Don’t deny non-Covid-19 patients care: Centre
The Union health ministry on Tuesday asked states to ensure that private hospitals and clinics provide non-Covid-19 patients critical services, including chemotherapy, dialysis or institutional deliveries, responding to complaints that private hospitals were turning away patients.
All health facilities, especially those in the private sector, should remain functional and provide such services so that patients do not face hardships, health secretary Preeti Sudan wrote in a letter sent to Niti Aayog, requesting that it be taken up with the private sector.
Sudan said the ministry has received reports that many hospitals in the private sector “are hesitating” to provide services such as dialysis, blood transfusions, chemotherapy, and institutional deliveries to patients on account of fear of Covid-19 or are keeping their hospitals or clinics shut.
“It is also noticed that at many places, the hospitals or clinics are insisting on a Covid-19 test before providing services,” Sudan said in her letter, also sent to chief secretaries and senior officials in all states and Union territories.
Sudan said the ministry has released guidelines on how non-Covid-19 hospitals should manage patients who display Covid-19 symptoms and that hospitals should follow testing criteria set by the Indian Council of Medical Research.
Sections of the private healthcare industry said the Centre’s instructions earlier this year asking patients to keep away from routine outpatient consultations and asking hospitals to postpone elective surgeries have likely contributed to the current state of affairs.
“Many private hospitals across the country continue to work and even treat Covid-19 patients,” said Girdhar Gyani, the executive director of the Association of Healthcare Providers of India, a body of private healthcare institutions.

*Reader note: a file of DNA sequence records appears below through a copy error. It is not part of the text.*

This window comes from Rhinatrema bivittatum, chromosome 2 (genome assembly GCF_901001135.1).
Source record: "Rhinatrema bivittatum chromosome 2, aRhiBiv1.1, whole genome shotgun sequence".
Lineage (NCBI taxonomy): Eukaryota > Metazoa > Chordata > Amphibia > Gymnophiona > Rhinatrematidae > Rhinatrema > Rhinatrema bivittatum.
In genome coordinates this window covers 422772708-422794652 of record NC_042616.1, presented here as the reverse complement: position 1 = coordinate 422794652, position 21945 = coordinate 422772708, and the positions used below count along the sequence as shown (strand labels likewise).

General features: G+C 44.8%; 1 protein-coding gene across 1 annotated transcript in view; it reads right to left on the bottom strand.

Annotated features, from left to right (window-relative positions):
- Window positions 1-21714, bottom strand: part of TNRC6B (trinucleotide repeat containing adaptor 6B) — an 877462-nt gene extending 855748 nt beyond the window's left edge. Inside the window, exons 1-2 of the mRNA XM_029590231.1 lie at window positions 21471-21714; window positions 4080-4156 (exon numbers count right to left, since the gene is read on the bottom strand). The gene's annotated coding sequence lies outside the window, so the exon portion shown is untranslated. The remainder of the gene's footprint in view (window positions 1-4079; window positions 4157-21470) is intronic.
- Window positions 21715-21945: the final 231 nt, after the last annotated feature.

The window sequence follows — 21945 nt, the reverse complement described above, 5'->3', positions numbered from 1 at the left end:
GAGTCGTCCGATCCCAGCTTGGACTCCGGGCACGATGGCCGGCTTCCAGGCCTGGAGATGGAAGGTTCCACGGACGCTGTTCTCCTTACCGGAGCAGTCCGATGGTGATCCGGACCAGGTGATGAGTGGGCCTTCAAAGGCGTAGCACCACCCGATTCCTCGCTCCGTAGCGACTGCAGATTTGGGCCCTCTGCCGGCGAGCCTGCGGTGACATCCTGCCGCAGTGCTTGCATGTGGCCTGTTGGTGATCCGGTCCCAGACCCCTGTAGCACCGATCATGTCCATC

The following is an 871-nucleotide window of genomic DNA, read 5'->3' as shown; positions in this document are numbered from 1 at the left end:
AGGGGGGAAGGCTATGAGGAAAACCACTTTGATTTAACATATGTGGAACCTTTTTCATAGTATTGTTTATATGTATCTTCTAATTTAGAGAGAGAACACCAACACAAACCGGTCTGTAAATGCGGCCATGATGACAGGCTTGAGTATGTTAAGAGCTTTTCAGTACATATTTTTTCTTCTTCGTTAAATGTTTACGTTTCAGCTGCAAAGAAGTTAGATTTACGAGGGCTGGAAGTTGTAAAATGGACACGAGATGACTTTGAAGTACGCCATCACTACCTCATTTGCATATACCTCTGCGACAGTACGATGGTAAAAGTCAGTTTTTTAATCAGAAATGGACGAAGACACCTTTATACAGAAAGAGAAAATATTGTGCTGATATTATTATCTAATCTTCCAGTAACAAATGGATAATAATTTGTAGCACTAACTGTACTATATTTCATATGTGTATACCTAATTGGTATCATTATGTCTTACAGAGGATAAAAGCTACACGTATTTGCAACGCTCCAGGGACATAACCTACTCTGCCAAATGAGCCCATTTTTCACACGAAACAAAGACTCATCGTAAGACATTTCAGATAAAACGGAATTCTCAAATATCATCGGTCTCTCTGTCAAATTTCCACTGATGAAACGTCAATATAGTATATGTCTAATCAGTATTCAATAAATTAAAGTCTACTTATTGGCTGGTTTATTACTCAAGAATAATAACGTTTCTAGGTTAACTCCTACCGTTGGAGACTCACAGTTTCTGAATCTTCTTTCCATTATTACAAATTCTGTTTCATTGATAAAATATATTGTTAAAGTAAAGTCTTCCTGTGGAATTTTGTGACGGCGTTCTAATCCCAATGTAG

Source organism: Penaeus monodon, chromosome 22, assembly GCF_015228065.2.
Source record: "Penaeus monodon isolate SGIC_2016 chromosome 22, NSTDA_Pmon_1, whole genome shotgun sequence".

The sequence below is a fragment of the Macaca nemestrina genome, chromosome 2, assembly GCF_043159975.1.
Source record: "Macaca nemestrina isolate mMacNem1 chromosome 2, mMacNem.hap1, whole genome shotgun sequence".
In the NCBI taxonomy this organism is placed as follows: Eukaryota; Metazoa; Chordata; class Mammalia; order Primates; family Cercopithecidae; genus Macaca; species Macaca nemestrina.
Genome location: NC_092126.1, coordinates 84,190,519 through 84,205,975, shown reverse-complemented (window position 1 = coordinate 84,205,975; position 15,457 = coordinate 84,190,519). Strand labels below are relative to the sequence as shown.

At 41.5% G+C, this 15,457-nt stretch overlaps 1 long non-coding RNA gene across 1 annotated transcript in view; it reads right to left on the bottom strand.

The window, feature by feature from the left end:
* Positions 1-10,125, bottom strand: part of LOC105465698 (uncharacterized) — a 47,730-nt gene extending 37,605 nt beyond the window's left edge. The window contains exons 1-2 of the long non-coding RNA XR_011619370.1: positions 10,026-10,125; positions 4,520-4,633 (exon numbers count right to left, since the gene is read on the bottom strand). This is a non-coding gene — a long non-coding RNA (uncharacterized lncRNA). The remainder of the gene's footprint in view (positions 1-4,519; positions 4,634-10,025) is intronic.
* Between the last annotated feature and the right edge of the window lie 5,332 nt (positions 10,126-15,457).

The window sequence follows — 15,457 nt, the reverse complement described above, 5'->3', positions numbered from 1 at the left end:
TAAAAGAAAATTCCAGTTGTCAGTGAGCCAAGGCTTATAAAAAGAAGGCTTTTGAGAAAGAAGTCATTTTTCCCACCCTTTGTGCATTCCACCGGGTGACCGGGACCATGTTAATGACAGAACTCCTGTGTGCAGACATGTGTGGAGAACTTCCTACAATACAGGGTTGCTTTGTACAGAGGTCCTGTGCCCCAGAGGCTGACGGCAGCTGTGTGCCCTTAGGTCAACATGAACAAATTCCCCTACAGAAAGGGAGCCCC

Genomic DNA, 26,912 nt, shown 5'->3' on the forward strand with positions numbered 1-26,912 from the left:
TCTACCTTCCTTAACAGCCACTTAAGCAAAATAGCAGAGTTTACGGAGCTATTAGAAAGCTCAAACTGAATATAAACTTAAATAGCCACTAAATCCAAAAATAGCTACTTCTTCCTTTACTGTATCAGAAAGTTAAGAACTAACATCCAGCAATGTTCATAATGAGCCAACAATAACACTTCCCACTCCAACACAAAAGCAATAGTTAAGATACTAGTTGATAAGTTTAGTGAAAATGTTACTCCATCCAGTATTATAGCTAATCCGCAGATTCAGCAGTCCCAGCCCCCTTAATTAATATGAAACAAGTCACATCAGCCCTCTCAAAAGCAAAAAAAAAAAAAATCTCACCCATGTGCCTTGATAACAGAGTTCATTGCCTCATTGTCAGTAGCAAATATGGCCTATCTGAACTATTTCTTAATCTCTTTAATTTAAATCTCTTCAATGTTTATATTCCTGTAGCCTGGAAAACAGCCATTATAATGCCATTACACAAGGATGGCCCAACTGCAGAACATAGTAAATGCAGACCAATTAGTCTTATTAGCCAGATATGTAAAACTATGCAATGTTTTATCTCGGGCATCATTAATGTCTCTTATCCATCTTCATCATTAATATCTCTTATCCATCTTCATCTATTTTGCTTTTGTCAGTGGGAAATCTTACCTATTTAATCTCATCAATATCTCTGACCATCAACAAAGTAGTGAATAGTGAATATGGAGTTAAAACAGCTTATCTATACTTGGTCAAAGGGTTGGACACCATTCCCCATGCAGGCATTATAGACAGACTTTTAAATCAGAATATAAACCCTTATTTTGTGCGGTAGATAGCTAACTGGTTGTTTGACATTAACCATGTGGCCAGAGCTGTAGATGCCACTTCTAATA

Under the Centre’s instructions to avoid non-critical visits to hospitals, many private hospitals and clinics have experienced fewer footfalls and falling revenues.
“We strongly support the government’s call on the private sector,” Gyani said. “But we also need to ask some questions: who is responsible for this lack of confidence among our healthcare staff? Who is responsible for the fear psychosis around the coronavirus?”
Patients’ rights advocates have over the past month expressed concern about the denial of healthcare services — from dialysis to chemotherapy-related treatment — to patients by government hospitals and the private healthcare sector.
In early April, patients rights’ advocates said, many non-Covid-19 patients were evicted from the Lok Nayak Jaiprakash Narain Hospital in Delhi after it was labelled a Covid-19 facility.
Several patients asked to leave the hospital had no alternative arrangements and at least one woman on critical care died, the Jan Swasthya Abhiyan, a non-government group of physicians and health activists had said.
“In building its response to the coronavirus, for several weeks, the government forgot about other healthcare services,” said a private healthcare sector executive who requested anonymity.
“There’s this attitude in the private sector now: why get into this, better to stay away.”
India’s counts of Covid-19 patients grew by 1,594on Tuesday to reach a total of 29,974 of whom 7027 patients have recovered and 937 have died.
Kalimpong in Bengal and Wayanad in Kerala are among 17 districts that have not reported new Covid-19 cases for 28 days or longer, health officials said. But the infection has resurfaced in Lakhisarai in Bihar which had not reported new cases for 28 days.